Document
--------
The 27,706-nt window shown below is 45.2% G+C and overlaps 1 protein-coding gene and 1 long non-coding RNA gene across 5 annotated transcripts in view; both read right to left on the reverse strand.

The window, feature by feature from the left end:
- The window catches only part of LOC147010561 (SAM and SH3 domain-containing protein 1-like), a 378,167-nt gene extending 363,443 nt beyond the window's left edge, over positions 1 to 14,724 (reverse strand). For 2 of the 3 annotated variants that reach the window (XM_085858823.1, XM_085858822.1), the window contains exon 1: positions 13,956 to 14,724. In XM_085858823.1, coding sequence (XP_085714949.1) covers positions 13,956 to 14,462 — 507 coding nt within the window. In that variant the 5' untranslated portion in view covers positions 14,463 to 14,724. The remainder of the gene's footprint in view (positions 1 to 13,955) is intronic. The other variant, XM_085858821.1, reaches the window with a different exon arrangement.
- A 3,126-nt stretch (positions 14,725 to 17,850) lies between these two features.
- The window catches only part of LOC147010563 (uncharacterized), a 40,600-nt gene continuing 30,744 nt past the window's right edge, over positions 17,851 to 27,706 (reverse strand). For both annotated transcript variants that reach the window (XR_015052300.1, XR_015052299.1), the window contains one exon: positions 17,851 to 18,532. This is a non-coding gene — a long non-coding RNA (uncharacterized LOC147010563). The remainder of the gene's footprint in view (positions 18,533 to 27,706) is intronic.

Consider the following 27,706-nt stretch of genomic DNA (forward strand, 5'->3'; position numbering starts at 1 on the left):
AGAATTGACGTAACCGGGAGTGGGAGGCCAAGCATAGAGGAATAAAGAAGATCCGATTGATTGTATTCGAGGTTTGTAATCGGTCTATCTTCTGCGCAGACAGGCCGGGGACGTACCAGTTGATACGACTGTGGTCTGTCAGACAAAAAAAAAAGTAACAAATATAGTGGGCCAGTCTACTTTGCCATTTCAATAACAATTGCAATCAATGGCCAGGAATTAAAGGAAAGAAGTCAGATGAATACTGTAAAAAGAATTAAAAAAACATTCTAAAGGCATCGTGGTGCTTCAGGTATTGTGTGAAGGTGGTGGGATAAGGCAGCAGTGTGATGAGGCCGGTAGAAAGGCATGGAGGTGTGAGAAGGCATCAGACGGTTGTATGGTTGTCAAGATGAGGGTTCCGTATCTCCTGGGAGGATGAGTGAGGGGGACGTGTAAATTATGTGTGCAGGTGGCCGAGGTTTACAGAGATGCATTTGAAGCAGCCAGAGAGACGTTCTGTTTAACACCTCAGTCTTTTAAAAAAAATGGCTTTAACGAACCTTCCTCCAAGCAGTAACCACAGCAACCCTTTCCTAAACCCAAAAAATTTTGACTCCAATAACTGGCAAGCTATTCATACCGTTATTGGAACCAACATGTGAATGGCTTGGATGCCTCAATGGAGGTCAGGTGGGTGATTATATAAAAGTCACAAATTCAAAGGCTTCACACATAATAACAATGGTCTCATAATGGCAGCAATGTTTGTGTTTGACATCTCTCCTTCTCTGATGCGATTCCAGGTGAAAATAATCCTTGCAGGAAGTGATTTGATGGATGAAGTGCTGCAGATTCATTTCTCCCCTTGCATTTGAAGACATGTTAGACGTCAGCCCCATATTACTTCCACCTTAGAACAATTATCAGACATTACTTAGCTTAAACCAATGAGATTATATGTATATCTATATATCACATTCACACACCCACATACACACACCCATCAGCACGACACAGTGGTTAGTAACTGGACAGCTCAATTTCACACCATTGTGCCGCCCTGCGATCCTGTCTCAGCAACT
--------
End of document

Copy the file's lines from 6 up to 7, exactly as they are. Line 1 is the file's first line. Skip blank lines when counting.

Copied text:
Consider the following 27,706-nt stretch of genomic DNA (forward strand, 5'->3'; position numbering starts at 1 on the left):
AGAATTGACGTAACCGGGAGTGGGAGGCCAAGCATAGAGGAATAAAGAAGATCCGATTGATTGTATTCGAGGTTTGTAATCGGTCTATCTTCTGCGCAGACAGGCCGGGGACGTACCAGTTGATACGACTGTGGTCTGTCAGACAAAAAAAAAAGTAACAAATATAGTGGGCCAGTCTACTTTGCCATTTCAATAACAATTGCAATCAATGGCCAGGAATTAAAGGAAAGAAGTCAGATGAATACTGTAAAAAGAATTAAAAAAACATTCTAAAGGCATCGTGGTGCTTCAGGTATTGTGTGAAGGTGGTGGGATAAGGCAGCAGTGTGATGAGGCCGGTAGAAAGGCATGGAGGTGTGAGAAGGCATCAGACGGTTGTATGGTTGTCAAGATGAGGGTTCCGTATCTCCTGGGAGGATGAGTGAGGGGGACGTGTAAATTATGTGTGCAGGTGGCCGAGGTTTACAGAGATGCATTTGAAGCAGCCAGAGAGACGTTCTGTTTAACACCTCAGTCTTTTAAAAAAAATGGCTTTAACGAACCTTCCTCCAAGCAGTAACCACAGCAACCCTTTCCTAAACCCAAAAAATTTTGACTCCAATAACTGGCAAGCTATTCATACCGTTATTGGAACCAACATGTGAATGGCTTGGATGCCTCAATGGAGGTCAGGTGGGTGATTATATAAAAGTCACAAATTCAAAGGCTTCACACATAATAACAATGGTCTCATAATGGCAGCAATGTTTGTGTTTGACATCTCTCCTTCTCTGATGCGATTCCAGGTGAAAATAATCCTTGCAGGAAGTGATTTGATGGATGAAGTGCTGCAGATTCATTTCTCCCCTTGCATTTGAAGACATGTTAGACGTCAGCCCCATATTACTTCCACCTTAGAACAATTATCAGACATTACTTAGCTTAAACCAATGAGATTATATGTATATCTATATATCACATTCACACACCCACATACACACACCCATCAGCACGACACAGTGGTTAGTAACTGGACAGCTCAATTTCACACCATTGTGCCGCCCTGCGATCCTGTCTCAGCAACT